Photography by: Alex ten Napel
A new case of Alzheimer's develops every 66 seconds in the US; increasing to every 33 seconds by 2050. And yet more than half of them are unaware of their condition. 

Some changes in the ability to think are considered a normal part of the aging process. Most healthy older adults experience mild decline in some areas of cognition. These changes may occur in the areas of visual and verbal memory, visuospatial abilities, immediate memory or the ability to name objects. However, Dementia is not normal aging. It is characterized by multiple cognitive deficits with memory impairments as a frequent early symptom. But, because of the prevalent association between aging and cognitive impairment, these early signs go unreported or neglected. The complex and expensive diagnostic procedure to determine Alzheimer's or dementia is also a major contributing factor to this cycle of unawareness. But this has to change as the epidemic is growing exponentially. The rate of Alzheimer's disease is projected to be twice as much by the middle of the century. Alzheimer's Association projects 16 million people to be affected with the disease by 2050. Mind LA's fight is against this prevalence of 'unawareness' amongst the demographically high risk individuals. Read more about the power of knowing early.

An estimated 800,000 Americans with Alzheimer's are living alone.

15% of Americans affected by Alzheimer's live alone. Many of these people have no identified caregiver, a situation which puts them at greater risk of social isolation, poor self-care, sudden fall and other medical emergencies, wandering, malnutrition and a range of other issues. But support or not, living alone with a disease that gradually strips people of the ability to know when they need help brings special safety concerns, and loved ones on the sideline agonize over when to step in. Moreover, studies show patients who live alone have a greater risk of injuries, even accidental death, than patients who don't live alone. Too often, those are the people whose dementia is discovered in an emergency, such as when neighbors call police to check on a senior whom no one has seen in days. As the number of people to be affected by the disease is on the verge of explosion, it could be helpful to get an early cognitive assessment to prevent such unfortunate situations. An early assessment followed by a timely diagnosis can help a patient to plan in advance for proper care, medical help and assisted living. Take The First Step towards early Cognitive Assessment.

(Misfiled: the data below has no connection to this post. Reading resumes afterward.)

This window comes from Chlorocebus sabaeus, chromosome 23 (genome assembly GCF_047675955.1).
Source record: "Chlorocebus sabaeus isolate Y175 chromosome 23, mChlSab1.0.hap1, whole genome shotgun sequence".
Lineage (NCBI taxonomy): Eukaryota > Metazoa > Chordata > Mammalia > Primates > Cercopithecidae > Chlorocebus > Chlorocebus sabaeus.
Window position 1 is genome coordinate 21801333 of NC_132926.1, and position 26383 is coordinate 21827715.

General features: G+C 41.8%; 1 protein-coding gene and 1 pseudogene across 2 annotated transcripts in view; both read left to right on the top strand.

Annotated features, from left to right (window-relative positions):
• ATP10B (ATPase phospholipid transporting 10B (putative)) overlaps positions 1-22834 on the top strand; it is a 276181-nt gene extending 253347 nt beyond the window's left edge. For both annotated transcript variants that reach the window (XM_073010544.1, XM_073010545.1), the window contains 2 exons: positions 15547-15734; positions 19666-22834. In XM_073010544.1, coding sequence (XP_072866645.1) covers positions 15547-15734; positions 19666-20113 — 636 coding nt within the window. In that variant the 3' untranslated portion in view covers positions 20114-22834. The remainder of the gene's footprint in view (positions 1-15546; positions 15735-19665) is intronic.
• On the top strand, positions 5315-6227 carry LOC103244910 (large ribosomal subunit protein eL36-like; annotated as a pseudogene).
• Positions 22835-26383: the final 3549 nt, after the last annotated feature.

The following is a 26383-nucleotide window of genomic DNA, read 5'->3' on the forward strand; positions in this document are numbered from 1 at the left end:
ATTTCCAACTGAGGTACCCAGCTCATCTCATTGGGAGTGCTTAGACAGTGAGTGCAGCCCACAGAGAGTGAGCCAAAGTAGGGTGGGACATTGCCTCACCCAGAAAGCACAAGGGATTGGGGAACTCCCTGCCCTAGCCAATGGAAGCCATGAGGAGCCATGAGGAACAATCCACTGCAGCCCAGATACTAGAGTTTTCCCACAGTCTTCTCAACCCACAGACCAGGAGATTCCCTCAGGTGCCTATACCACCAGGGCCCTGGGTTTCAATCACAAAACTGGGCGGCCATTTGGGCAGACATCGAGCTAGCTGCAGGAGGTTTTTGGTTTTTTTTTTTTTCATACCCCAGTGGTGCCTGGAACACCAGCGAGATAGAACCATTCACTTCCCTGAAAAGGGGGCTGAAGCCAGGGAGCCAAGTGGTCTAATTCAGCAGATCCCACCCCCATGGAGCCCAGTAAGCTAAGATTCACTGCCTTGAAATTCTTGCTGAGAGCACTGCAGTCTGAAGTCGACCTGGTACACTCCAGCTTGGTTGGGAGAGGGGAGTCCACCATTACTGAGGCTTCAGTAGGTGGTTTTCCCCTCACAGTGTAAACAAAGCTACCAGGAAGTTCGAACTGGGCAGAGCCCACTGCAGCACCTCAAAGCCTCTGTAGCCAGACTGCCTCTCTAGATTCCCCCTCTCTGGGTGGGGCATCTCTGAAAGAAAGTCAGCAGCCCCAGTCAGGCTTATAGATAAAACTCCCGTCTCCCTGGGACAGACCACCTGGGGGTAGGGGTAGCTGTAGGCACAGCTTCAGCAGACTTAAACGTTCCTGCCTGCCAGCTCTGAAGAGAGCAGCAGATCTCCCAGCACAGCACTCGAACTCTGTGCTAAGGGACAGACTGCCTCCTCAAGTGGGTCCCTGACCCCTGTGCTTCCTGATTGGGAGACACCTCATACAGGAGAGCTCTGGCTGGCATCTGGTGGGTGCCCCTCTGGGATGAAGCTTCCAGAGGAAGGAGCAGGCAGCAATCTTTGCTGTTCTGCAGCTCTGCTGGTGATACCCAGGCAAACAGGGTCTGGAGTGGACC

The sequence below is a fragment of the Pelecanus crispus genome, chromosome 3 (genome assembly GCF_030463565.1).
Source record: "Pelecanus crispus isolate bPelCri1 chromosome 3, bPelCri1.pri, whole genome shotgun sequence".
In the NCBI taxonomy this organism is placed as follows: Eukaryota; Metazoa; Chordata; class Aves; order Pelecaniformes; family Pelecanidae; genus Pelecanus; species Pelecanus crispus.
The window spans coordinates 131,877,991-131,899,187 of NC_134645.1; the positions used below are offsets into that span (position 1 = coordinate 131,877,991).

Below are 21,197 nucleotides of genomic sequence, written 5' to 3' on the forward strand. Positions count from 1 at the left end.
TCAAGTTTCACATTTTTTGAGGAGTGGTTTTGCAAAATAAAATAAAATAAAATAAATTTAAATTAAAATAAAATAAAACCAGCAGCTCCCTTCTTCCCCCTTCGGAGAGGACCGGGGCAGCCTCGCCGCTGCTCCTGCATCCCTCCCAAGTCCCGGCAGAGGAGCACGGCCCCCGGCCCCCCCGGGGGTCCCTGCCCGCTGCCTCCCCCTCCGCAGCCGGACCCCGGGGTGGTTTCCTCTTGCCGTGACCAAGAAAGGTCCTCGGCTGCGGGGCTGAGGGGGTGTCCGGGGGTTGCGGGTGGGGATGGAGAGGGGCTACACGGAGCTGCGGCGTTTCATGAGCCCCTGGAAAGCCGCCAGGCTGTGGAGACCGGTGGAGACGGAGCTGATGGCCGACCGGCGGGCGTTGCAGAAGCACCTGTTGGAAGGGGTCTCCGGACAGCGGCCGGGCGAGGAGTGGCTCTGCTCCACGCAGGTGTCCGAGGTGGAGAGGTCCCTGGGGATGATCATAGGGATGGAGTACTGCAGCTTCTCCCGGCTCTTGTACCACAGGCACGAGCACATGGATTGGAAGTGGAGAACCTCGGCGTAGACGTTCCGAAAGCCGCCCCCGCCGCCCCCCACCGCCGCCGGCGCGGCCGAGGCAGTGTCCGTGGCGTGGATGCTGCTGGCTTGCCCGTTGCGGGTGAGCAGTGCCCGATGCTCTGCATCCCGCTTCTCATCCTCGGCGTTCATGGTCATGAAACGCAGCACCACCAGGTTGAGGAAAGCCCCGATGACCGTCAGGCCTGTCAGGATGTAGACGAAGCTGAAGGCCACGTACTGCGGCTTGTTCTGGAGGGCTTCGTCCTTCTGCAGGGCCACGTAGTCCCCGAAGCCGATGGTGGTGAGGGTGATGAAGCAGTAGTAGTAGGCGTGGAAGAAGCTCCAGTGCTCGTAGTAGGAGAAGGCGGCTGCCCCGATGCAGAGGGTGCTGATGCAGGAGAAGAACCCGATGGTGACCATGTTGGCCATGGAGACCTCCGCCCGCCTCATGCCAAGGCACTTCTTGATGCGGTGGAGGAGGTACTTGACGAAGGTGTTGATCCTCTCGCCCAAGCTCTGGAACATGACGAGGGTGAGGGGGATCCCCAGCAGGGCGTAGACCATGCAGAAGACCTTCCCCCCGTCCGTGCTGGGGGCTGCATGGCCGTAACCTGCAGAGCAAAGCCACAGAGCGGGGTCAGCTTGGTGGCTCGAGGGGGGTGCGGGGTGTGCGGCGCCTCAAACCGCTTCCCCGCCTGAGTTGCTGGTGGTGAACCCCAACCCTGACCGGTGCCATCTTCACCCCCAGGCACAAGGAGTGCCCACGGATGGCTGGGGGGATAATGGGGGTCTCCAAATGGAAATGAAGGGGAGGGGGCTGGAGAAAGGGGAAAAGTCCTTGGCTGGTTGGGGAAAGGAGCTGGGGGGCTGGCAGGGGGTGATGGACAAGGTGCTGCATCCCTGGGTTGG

Early Onset

Photography by : Ian Trayner
Early onset Alzheimer's can develop in people as young as age 30.

It is a common perception that Alzheimer's is a disease associated with old age, but up to 5% of Americans (around 200,000) have been diagnosed with early-onset variety of Alzheimer's. The early onset Alzheimer's is usually detected in one's 40's or 50's, but can start to show symptoms as early as in one's 30s. While the cause of early onset is still unclear, genetic component could be a factor in some of these cases.
Since healthcare providers generally don't specifically look for Alzheimer's in younger people, getting an accurate assessment of early onset Alzheimer's can be a long and frustrating process. Symptoms may be incorrectly attributed to stress or there may be conflicting diagnoses from different health care professionals. People who have early onset Alzheimer's may be in any stage of dementia. The disease affects each person differently and symptoms may vary from person to person. An early cognitive assessment is critical for these demographic group. Take the first step towards early Cognitive Assessment.